Hepatitis C drugs cure more than 90 percent of patients, but can cost more than $50,000 per patient.
Findings from a new study could lead to significant cost savings. Preliminary data from the study, co-led by a theoretical modeling researcher from Loyola University Chicago Stritch School of Medicine and Loyola Medicine, found that in 50 percent of patients, the standard 12-week treatment regimen could be shortened to as little as six weeks without compromising efficacy.
"There's a potential to save up to 20 percent of the costs of hepatitis C drugs," said Loyola researcher Harel Dahari, PhD, co-first author of the study along with Ohad Etzion, MD, of Soroka University Medical Center in Israel. Senior author is Amir Shlomai, MD, PhD, of Beilinson Hospital in Israel. The study was presented November 12 during the annual meeting of the American Association for the Study of Liver Diseases in San Francisco.
Dr. Dahari is co-director of the Program for Experimental and Theoretical Modeling (PETM) in the division of hepatology of Loyola Medicine and Loyola University Chicago Stritch School of Medicine. Two other Loyola authors are Susan Uprichard, PhD, co-director of PETM and an associate professor in the department of microbiology and immunology and Scott Cotler, MD, head of Loyola Medicine's division of hepatology and a professor in the department of medicine of Loyola University Chicago Stritch School of Medicine.
Hepatitis C is an infection caused by a virus spread through contaminated blood. It can lead to liver damage, liver failure and liver cancer. An estimated 70 million people worldwide, including about three million in the United States, are chronically infected with hepatitis C.
A class of oral medications called direct acting anti-virals (DAA) has revolutionized the treatment of hepatitis C. In more than 90 percent of patients, the medications eliminate the virus and cure the patient, with minimal side effects. But the high cost limits access and is a substantial financial burden on Medicare, Medicaid and private insurers.
"Treatment currently is standardized to be given for a set period of time, usually 12 weeks, rather than being tailored to the individual patient," Cotler said.
In the new study, researchers used a personalized medicine technique called modeling-based response-guided therapy to reduce treatment times when possible. After patients had undergone treatment for a few weeks, researchers measured how much hepatitis C virus levels had decreased. They used mathematical modeling to estimate how long it would take to completely eliminate the virus.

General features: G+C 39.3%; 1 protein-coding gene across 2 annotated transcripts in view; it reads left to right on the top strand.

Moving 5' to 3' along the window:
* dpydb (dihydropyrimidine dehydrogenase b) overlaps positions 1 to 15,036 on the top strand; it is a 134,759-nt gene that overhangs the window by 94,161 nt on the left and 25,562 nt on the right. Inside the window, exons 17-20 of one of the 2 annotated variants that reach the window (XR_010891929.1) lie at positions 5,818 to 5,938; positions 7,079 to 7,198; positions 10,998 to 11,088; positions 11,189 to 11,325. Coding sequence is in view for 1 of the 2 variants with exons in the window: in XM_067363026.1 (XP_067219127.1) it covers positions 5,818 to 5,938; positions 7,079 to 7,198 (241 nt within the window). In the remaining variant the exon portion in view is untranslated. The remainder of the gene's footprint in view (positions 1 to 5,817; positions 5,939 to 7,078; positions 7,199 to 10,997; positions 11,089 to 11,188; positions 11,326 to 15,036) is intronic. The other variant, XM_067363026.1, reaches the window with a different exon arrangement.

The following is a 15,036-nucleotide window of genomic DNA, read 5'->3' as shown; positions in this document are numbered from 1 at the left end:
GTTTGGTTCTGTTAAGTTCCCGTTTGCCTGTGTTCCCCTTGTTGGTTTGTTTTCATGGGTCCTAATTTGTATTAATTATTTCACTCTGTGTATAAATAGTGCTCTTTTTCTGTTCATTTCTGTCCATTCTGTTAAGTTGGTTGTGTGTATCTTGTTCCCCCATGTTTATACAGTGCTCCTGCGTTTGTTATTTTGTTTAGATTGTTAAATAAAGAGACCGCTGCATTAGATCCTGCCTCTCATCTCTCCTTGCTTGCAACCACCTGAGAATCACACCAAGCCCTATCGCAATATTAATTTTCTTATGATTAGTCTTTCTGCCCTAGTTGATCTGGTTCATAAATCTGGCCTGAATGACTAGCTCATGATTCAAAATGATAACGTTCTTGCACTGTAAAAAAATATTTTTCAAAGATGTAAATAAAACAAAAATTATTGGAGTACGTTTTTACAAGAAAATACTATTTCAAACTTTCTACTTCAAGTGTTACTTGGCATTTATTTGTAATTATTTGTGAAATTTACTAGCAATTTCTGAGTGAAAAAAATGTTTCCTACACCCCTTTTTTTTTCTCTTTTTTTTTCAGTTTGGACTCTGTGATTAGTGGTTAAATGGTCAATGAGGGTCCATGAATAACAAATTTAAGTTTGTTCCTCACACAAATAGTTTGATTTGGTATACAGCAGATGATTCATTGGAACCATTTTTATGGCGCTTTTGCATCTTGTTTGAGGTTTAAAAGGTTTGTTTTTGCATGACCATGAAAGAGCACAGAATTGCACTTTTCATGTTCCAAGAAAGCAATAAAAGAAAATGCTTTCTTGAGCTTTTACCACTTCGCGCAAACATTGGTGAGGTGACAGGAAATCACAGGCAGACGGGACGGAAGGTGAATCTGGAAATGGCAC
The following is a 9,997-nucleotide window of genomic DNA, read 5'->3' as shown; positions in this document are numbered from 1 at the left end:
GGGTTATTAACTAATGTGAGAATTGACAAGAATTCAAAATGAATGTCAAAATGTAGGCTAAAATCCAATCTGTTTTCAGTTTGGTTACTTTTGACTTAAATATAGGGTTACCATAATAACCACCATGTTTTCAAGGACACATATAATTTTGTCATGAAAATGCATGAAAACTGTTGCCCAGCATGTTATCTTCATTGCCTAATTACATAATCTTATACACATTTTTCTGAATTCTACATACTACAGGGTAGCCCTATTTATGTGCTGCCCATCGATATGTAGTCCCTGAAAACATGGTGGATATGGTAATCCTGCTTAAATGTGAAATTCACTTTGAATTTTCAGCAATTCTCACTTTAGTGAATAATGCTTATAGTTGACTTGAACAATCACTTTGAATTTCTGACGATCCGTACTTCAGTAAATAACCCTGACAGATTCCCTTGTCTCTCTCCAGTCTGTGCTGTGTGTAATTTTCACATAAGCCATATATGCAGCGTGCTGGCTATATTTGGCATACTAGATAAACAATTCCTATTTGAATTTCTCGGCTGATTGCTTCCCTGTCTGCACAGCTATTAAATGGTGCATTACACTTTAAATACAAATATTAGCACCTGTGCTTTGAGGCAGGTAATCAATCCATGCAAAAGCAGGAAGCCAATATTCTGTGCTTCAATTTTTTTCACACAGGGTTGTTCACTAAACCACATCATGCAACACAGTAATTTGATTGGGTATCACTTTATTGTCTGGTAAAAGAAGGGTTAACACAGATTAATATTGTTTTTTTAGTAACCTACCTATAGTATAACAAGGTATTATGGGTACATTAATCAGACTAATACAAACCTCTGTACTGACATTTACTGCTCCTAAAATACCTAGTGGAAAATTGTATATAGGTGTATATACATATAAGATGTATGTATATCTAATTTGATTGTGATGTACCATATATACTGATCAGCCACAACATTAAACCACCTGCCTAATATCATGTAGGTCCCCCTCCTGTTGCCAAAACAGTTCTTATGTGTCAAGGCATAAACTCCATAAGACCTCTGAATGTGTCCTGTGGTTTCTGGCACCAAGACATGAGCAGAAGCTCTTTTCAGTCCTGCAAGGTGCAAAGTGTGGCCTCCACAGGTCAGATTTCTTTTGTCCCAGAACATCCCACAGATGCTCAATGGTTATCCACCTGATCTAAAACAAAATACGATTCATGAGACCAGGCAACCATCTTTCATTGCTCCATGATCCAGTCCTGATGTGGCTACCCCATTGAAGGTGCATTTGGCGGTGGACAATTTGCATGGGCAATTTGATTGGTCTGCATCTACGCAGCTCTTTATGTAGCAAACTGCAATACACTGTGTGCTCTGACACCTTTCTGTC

The study has included 22 patients so far. Mathematical modeling predicted that treatment could be shortened to 10 weeks in one patient (five percent of the total patients), eight weeks in eight patients (36 percent) and six weeks in two patients (nine percent). The other 11 patients (50 percent) needed to be treated for the standard 12 weeks.
Twenty-one patients remained virus-free. The only patient who relapsed had the most difficult-to-treat form of the hepatitis C virus, known as genotype 3.
The proof-of-concept pilot study showed that using response-guided therapy to reduce treatment times is feasible. To validate the results, a large multicenter trial is underway in Israel.
Dahari said that in addition to cutting costs, shorter treatment regimens would make it easier to treat hepatitis C patients who have limited health insurance benefits.
The study was conducted with David Yardeni, MD, Anat Nevo-Shor, MD, Daniela Munteanu, MD, and Naim Abufreha, MD, of the Department of Gastroenterology and Liver Diseases, Soroka University Medical Center, Beesheba, Israel; Assaf Issachar, MD, Michal Cohen-Naftaly, MD, Orly Sneh Arbib, MD, and Marius Braun, MD, of the Liver Institute, Rabin Medical Center, Beilinson Hospital, Petah-Tikva, Israel; and Orna Mor, PhD, of the Central Virology Laboratory, Ministry of Health, Sheba Medical Center, Israel.
The study is titled, "Response-Guided Therapy with DAA Shortens Treatment Durations in 50 Percent of HCV-Treated Patients."
The study was supported in part by Clalit, a health service organizaton in Israel and the U.S. National Institutes of Health.
Source: Loyola University Health System